Specialized gynecological care involves treatment that’s beyond the standard screenings that happen at an annual exam, such as STI testing and birth control consultations. Such services include:
The advanced practice nurses may recommend you see the gynecologist for these procedures and screenings, or you may be referred by other doctors in the community.
Sometimes a Pap smear reveals abnormal cells that need further analysis. A colposcopy is a procedure involving a high-powered microscope that looks at the cervix, vagina, and vulva. The doctor places a speculum in the vagina and inserts the colposcope to view the cervix. She takes several biopsies, which may cause a pinching sensation for a moment or two. The biopsies are then sent to a lab for further review.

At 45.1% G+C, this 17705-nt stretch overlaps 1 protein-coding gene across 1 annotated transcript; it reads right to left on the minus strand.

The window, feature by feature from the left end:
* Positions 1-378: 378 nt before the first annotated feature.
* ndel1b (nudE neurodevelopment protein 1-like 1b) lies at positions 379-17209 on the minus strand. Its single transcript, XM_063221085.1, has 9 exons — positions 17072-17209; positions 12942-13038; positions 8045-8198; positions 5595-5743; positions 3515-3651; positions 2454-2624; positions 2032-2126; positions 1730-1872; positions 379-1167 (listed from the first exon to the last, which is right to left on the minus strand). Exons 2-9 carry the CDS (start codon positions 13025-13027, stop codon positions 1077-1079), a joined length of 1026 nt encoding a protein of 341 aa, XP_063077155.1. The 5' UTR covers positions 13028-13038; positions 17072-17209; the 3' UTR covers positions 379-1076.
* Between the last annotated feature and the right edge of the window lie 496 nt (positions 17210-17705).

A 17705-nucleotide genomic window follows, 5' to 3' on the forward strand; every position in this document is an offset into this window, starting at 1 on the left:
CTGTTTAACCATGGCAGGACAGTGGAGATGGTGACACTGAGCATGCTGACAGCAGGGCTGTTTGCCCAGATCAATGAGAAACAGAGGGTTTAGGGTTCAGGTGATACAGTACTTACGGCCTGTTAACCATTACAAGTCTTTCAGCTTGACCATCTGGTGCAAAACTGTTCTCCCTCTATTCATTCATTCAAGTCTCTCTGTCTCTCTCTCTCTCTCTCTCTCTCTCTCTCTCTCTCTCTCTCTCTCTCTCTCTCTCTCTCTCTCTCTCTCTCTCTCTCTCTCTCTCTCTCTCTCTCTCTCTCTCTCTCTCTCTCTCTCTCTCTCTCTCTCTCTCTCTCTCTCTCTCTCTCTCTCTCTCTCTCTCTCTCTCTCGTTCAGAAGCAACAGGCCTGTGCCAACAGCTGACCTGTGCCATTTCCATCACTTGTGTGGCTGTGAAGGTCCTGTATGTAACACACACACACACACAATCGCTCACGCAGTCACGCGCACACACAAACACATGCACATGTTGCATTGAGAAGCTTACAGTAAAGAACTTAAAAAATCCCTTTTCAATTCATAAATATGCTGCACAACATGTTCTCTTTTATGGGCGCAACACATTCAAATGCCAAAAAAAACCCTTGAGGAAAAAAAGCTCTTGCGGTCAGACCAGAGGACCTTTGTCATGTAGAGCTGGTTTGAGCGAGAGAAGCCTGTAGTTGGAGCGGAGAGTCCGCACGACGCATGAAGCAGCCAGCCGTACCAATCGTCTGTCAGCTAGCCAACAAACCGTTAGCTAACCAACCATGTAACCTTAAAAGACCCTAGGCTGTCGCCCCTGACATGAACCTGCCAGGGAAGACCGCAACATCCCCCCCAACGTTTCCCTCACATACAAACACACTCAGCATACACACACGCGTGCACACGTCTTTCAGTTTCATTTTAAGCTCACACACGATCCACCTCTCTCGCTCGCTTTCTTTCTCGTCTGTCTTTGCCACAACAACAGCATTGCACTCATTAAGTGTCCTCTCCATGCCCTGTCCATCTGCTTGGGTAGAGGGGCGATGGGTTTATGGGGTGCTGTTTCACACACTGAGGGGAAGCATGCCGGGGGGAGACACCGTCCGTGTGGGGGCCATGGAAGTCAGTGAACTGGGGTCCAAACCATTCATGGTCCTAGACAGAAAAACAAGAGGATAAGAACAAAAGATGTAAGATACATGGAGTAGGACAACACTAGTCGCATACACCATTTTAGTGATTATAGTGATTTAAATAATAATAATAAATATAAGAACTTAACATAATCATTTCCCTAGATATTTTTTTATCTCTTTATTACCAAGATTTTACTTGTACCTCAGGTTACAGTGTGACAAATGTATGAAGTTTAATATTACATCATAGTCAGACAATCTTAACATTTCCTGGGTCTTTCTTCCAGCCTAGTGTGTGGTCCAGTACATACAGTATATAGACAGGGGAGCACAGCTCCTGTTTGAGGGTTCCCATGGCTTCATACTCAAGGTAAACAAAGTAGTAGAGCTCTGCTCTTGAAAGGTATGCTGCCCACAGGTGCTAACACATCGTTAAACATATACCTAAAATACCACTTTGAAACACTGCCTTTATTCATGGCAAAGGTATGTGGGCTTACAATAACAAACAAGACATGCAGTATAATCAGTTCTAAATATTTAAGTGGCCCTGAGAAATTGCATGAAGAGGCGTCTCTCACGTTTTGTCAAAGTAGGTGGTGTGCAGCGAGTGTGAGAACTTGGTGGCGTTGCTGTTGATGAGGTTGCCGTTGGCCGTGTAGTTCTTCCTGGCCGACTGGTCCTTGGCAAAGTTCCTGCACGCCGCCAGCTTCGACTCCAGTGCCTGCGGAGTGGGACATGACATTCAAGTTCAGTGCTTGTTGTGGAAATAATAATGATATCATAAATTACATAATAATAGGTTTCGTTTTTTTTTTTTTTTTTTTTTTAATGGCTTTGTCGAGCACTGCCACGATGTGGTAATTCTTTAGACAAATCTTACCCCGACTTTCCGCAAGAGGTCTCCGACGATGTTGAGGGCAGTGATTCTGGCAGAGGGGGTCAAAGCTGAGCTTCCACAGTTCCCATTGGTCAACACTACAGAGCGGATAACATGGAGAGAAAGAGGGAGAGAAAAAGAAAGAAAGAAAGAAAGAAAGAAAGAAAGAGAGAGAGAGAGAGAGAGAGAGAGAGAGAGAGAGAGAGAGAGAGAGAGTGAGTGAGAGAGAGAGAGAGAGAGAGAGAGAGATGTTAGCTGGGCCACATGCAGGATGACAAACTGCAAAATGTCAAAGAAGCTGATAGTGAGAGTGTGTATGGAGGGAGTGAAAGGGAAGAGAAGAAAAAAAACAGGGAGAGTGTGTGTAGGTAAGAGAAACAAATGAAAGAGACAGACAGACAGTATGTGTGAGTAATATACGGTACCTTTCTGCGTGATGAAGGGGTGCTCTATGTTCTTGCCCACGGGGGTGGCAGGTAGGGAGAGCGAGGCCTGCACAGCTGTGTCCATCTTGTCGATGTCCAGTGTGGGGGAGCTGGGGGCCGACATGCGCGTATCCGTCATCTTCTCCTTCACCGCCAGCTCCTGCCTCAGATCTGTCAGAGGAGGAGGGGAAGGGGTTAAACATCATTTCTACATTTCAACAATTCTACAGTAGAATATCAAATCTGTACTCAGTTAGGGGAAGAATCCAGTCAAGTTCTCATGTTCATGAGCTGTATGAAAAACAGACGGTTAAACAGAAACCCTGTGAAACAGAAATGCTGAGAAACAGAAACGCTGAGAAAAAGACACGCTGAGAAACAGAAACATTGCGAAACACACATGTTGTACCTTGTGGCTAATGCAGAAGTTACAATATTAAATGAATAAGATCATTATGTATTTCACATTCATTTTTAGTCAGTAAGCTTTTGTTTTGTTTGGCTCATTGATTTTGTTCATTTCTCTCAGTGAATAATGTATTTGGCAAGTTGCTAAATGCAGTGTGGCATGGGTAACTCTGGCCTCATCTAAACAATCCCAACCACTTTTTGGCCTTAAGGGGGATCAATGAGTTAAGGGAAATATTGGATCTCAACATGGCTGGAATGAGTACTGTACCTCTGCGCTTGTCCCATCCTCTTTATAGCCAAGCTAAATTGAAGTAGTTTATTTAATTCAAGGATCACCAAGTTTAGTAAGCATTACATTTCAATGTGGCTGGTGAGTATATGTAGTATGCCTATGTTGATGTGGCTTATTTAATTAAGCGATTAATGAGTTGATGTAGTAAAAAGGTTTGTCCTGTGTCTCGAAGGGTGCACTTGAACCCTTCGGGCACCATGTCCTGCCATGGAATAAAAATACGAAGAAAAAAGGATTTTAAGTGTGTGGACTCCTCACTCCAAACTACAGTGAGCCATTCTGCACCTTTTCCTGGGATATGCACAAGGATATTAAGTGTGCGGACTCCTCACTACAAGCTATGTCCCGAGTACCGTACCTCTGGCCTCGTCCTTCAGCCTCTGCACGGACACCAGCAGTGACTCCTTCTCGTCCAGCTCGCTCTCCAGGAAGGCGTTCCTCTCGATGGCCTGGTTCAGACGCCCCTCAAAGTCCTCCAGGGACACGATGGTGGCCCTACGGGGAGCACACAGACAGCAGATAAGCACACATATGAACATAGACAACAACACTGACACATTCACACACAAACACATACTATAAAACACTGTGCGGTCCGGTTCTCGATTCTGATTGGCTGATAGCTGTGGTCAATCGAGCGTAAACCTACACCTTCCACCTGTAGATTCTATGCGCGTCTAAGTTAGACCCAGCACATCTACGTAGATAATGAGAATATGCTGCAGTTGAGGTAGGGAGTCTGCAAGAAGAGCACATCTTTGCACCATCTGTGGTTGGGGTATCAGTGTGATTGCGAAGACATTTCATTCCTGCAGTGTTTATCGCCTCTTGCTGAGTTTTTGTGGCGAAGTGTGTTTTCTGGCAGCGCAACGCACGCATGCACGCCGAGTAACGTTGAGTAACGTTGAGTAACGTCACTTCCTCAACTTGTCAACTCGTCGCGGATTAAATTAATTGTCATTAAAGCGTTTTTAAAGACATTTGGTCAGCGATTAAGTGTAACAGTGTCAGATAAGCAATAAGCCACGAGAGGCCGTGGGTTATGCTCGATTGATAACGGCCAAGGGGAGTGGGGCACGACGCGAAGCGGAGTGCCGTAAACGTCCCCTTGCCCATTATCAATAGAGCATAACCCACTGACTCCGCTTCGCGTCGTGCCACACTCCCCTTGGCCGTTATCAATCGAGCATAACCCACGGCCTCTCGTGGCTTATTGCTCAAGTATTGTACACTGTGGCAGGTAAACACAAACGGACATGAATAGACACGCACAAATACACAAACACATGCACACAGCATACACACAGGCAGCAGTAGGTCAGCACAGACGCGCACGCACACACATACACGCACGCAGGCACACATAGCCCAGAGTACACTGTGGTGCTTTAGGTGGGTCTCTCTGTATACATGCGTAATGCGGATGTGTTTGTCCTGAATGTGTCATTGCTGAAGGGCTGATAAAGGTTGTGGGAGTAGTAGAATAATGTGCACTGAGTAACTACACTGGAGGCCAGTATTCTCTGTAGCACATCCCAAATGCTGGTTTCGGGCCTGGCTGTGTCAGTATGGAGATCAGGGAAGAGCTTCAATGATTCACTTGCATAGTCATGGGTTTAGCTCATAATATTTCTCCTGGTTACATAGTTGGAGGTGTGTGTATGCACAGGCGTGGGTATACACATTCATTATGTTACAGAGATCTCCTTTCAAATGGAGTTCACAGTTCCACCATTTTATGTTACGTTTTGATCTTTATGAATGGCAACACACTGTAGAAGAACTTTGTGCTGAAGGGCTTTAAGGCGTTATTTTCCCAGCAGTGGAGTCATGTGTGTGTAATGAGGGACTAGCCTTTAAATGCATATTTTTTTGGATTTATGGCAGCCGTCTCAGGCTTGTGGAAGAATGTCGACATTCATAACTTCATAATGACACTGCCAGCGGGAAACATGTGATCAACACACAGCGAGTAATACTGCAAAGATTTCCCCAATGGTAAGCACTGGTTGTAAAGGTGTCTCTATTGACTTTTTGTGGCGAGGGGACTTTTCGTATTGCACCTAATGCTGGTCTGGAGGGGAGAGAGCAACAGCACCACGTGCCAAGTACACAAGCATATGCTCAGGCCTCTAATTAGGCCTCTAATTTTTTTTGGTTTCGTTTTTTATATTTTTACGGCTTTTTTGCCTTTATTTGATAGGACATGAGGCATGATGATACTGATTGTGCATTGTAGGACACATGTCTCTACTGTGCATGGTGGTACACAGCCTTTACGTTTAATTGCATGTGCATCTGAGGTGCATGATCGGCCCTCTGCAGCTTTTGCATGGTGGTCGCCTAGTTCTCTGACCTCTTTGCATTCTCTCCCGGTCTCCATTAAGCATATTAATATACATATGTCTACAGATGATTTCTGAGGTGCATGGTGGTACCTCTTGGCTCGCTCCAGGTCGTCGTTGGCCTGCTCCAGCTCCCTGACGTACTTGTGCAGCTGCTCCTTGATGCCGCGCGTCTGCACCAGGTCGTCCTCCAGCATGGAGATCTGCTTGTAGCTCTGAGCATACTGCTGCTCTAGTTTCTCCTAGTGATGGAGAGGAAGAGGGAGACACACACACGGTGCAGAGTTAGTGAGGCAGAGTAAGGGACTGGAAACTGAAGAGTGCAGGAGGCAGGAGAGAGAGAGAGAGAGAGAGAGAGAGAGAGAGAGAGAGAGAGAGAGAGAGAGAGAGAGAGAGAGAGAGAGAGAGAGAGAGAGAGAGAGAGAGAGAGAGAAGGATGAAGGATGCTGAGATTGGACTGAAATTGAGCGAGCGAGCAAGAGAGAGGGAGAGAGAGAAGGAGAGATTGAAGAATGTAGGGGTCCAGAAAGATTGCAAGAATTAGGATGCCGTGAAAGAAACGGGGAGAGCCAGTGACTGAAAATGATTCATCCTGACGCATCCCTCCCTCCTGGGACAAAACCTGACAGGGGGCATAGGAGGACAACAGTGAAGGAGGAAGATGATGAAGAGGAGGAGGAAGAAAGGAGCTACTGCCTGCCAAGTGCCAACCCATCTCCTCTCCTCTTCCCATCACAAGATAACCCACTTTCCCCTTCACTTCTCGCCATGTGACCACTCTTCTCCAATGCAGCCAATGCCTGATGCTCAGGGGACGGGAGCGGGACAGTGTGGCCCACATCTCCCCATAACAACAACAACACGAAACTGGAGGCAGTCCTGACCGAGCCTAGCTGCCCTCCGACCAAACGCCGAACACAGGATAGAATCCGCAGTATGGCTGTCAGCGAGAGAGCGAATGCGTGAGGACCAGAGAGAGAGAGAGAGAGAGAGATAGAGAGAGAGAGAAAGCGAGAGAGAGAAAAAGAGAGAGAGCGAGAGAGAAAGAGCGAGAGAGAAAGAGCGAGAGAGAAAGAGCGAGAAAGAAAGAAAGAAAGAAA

The doctor performs a LEEP, or loop electrosurgical excision procedure, to treat abnormal cells on your cervix. An electrical cutting wire removes the abnormal cells so they may be sent to a lab for further analysis.
With cryosurgery, the doctor uses a freezing technique to remove abnormal cells discovered during a Pap smear.
An endometrial biopsy describes a procedure in which a tissue sample is taken from the lining of the uterus and checked under a microscope for abnormalities. You might have an endometrial biopsy to:
During a uterine biopsy, the doctor places a speculum into the vagina and cleanses the cervix. She then places a small tube through the cervix into the uterine cavity, and a plunger on the tube creates suction that removes a sampling of cells.
A vulvar biopsy helps diagnose lesions of the vulvar skin, the external female genitalia. You might need a vulvar biopsy if you have pain, itching, or notice changes in the appearance and texture of the skin there.